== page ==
To get pregnant, swap those steaks out for seafood and fish.
Want to get pregnant, and in the shortest time possible? According to research, you should be incorporating more seafood into your diet. A study published in the Journal of Clinical Endocrinology and Metabolism in May 2018 shows that 92% of couples who eat seafood more than twice a week get pregnant within a year, as compared to 79% of couples who consume seafood less regularly.
This study, which was conducted by the Harvard T.H. Chan School of Public Health, had over 500 participating couples record their seafood intake and sexual activity in journals. The couples who consumed more fish had sex more frequently, and got pregnant more quickly as well. However, it is unclear as to whether seafood does improve fertility, or whether couples who eat more fish simply tend to be healthier in general.
That being said, not all fish (and seafood) are equally safe to consume. The FDA has categorized several commonly eaten seafood into three categories – “Best Choices”, “Good Choices”, and “Choices to Avoid”; according to the regulatory body, the “Best Choices” which are safe to eat two to three times per week include:
Black sea bass
Good choices, with a recommended serving of one per week, include:
Chilean sea bass
Spanish mackerel (also known as tenggiri batang, tek ka or chuk kau)
And choices to avoid are:
In the local context, the Agri-food and Veterinary Authority (AVA) has been monitoring mercury levels in fish that is sold locally since the 1980. According to AVA spokesperson Goh Shih Yong, fish consumed in Singapore typically has zero to low levels of mercury.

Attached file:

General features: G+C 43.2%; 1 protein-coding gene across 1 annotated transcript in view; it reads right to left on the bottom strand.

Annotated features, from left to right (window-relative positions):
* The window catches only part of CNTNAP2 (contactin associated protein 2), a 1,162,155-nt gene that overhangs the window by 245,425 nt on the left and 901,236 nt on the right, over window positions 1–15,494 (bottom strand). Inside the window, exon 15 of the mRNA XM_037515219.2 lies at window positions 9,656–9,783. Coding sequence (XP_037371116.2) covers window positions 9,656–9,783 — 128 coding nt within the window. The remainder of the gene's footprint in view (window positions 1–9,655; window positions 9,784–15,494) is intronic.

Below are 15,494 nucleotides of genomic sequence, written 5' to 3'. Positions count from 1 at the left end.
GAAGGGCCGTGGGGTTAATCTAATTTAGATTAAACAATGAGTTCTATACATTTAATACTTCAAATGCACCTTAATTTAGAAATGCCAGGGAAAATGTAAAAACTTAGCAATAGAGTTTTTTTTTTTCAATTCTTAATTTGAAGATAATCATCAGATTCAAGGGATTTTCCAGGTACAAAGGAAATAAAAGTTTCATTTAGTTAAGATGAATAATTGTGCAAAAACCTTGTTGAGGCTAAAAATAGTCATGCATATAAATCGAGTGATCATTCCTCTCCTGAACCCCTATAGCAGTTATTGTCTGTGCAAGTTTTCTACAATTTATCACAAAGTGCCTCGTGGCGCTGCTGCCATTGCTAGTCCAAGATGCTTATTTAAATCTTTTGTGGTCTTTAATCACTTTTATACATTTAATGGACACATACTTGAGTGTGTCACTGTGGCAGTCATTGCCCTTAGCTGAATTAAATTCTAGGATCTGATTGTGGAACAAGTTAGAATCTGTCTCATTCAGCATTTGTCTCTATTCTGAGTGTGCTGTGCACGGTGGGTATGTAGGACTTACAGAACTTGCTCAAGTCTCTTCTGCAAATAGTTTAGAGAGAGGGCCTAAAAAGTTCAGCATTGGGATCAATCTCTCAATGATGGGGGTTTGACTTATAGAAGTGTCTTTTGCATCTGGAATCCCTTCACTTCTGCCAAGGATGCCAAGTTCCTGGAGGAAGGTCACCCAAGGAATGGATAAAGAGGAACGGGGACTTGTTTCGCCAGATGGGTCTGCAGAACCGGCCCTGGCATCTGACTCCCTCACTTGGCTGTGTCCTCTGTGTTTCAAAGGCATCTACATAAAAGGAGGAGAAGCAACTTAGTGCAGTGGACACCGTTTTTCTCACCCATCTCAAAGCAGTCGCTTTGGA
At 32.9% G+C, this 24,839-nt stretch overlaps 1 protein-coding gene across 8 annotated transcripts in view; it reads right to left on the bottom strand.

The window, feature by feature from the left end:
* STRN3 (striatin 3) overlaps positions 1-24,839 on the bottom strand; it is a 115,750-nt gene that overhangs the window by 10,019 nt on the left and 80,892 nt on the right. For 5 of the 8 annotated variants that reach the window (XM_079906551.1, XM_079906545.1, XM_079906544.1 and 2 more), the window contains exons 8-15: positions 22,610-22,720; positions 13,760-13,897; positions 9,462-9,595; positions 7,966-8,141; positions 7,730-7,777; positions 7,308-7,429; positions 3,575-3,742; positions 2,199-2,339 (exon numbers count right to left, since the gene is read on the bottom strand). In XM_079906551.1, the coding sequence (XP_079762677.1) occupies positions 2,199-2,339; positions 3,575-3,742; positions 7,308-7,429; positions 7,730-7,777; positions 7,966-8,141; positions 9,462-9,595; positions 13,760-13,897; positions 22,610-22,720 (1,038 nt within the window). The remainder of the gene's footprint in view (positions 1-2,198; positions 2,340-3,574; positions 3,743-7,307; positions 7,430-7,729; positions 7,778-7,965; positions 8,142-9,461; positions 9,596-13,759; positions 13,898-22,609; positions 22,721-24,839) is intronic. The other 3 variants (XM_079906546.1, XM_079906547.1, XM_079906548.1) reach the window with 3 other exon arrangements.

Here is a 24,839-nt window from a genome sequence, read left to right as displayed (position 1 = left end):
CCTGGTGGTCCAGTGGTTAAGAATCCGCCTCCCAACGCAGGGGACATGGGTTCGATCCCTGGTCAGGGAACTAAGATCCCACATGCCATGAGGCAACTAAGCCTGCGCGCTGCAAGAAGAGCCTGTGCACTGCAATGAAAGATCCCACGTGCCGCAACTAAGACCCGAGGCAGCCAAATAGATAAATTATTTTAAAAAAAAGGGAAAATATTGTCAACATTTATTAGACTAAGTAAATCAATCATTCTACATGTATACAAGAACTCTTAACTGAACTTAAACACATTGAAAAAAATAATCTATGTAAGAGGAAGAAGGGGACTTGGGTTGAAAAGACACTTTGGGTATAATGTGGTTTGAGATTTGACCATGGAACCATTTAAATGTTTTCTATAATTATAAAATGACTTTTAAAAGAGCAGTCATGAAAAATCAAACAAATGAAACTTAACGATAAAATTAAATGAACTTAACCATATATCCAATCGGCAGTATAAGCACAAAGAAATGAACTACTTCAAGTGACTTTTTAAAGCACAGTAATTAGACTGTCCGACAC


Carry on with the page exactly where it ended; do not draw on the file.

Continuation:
While the FDA stipulates that fish must not contain more than 1 part per million (ppm) of mercury, AVA has set the bar higher, and the rule in Singapore is that fish have to contain less than 0.5 ppm of mercury.
According to the Health Promotion Board (HPB), adults should consume two or more servings of fish a week, with a single serving amounting to approximately 90g. Apart from (possibly!) helping you get pregnant, fish has plenty of other health benefits. Amongst other things, consuming fatty fish such as salmon reduces your risk of heart disease, and lower blood pressure.
As for the wild vs farmed salmon debate, a Straits Times report published earlier in 2018 states that farmed salmon is safe to consume. According to this report, farmed salmon actually contains less parasites than wild salmon, and it’s also fresher. To err on the side of caution, look for Norwegian farmed salmon – these are fed with manufactured feed which do not contain any GMOs.
Alternatively, you might find purchasing tinned fish a more convenient option. According to data from the U.S. Department of Agriculture (USDA), both fresh and canned fish have similar amounts of omega-3 fatty acids, and a USDA study even found canned salmon contains slightly higher levels of two omega-3s as opposed to fresh salmon. Go ahead and enjoy your tinned fish; it’s good for you!
Fertility consultation with BeNatural’s fertility coach, Marie Otsuka
If you and your partner would like to learn more about conceiving, come down for a 45-minute consultation with Marie Otsuka, BeNatural’s fertility coach. In this session, Marie will seek to understand the couple’s situation, and offer insights she’s gained through her 10 years of experience in working with infertile Singaporeans. Slots are limited and on a first come first serve basis; contact us here to schedule an appointment!